Agency Announces Endangerment Finding for Aircraft Greenhouse Gas Emissions and Plans to Issue New Standards by 2018
After tackling greenhouse gas (GHG) emissions from passenger vehicles and power plants, the Environmental Protection Agency (EPA) on June 10 announced its latest regulatory initiative—a GHG emissions standard for aircraft. EPA’s announcement comprised two related parts: 1) a long-expected endangerment finding for aviation engine GHG emissions; and 2) an Advanced Notice of Proposed Rulemaking (ANPR) describing the process for setting international aircraft GHG emissions standards. While EPA’s announcement has significant impact for aircraft manufacturers, airline companies, and corporate purchasers of aircraft, a final standard is not expected until at least 2018.
What follows is a brief summary of
- what the endangerment finding means,
- the status of the international GHG emissions standard for aircraft,
- the development of U.S. GHG standards, and
- the implications for the global aviation industry moving forward.
What the Endangerment Finding Means for Aircraft GHG Emissions
Before the EPA can issue emission standards for GHG’s under Section 231 of the Clean Air Act, the EPA Administrator must first decide whether the emissions under consideration may reasonably be anticipated to endanger public health or welfare in the U.S. The Administrator must also decide whether emissions of an air pollutant from certain sources (here, classes of aircraft engines) cause or contribute to this endangerment. In its proposed endangerment finding, the EPA answered both questions in the affirmative. EPA’s endangerment finding concludes that emissions of carbon dioxide and other GHGs from certain classes of aircraft engines contribute to air pollution that causes climate change, and therefore endangers public health and welfare in the U.S. The finding itself, which follows years of litigation intended to require EPA to propose an endangerment finding, does not regulate any activity; it is merely the precursor to future EPA regulation. EPA now is soliciting comments from the public on its proposed endangerment finding, and it may issue a final determination by the spring of 2016.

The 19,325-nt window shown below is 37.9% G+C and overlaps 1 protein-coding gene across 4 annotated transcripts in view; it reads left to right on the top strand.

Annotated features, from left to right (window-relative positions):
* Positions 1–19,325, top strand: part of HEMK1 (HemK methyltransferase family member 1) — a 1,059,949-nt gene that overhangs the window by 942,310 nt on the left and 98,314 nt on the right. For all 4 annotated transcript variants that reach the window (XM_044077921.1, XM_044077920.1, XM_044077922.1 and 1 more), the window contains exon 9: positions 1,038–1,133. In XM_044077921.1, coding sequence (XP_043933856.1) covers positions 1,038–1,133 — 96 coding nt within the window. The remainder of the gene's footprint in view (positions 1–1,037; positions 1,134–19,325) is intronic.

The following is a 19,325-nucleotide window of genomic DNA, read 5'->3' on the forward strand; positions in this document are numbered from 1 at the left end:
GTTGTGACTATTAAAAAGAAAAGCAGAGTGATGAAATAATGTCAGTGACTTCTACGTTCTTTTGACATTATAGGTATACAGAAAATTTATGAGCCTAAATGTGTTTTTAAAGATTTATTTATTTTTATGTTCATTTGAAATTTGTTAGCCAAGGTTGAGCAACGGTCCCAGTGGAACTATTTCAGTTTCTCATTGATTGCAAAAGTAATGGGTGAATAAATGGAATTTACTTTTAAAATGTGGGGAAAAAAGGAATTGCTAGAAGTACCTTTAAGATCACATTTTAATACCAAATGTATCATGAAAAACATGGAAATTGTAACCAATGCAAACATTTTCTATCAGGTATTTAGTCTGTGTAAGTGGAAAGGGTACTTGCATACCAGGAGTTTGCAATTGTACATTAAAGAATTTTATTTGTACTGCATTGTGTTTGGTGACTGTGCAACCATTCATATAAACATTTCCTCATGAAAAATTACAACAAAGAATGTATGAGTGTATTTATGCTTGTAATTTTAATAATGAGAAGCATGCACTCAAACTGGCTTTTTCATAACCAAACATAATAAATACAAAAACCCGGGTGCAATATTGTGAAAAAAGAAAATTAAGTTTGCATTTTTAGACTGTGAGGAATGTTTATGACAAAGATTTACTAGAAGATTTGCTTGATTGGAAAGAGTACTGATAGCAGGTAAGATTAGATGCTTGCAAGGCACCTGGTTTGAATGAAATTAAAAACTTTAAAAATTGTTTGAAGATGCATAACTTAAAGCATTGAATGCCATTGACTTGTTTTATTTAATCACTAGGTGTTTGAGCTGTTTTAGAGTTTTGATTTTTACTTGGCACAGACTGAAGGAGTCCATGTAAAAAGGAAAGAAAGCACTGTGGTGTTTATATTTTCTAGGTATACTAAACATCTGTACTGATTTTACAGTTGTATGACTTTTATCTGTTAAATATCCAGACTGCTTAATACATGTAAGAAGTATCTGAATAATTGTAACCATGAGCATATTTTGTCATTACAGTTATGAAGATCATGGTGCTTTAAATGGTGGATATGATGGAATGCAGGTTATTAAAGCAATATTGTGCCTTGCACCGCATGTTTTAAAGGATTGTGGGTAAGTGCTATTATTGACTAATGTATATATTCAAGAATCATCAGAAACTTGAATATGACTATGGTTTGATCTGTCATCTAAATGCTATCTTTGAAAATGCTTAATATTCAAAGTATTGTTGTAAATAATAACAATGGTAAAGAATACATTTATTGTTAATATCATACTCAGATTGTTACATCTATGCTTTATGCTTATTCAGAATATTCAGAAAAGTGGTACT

International Standards for GHG Emissions from Aircraft
A final endangerment finding for GHGs from aircraft will set in motion a process to regulate those pollutants. Unlike stationary sources of emissions, aircraft can cross international boundaries, making international cooperation important. Consequently, EPA has stated that it would prefer to simply adopt whatever standards are developed by the International Civil Aviation Organization (ICAO). A special agency of the United Nations, the ICAO works closely with its 191 member countries (including the U.S.) to set standards and regulations for international aviation safety, security, efficiency, capacity, and environmental protection.
The U.S. has been involved in ICAO’s development of a carbon dioxide (CO2) emissions standard for the past five years. Since 2010, ICAO has made slow but substantial progress in the development of this global standard. ICAO has decided that its global standard would apply to subsonic jet aircraft with a maximum takeoff mass (MTOM) greater than 12,566 pounds and to turboprop aircraft with a MTOM greater than 19,000 pounds. The standard will exclude piston-engine aircraft, helicopters, and military aircraft. Given the long lead time to design and build commercial aircraft, the standard probably will not be made effective until 2020 or 2023, even if an ICAO agreement is reached in the next year or two.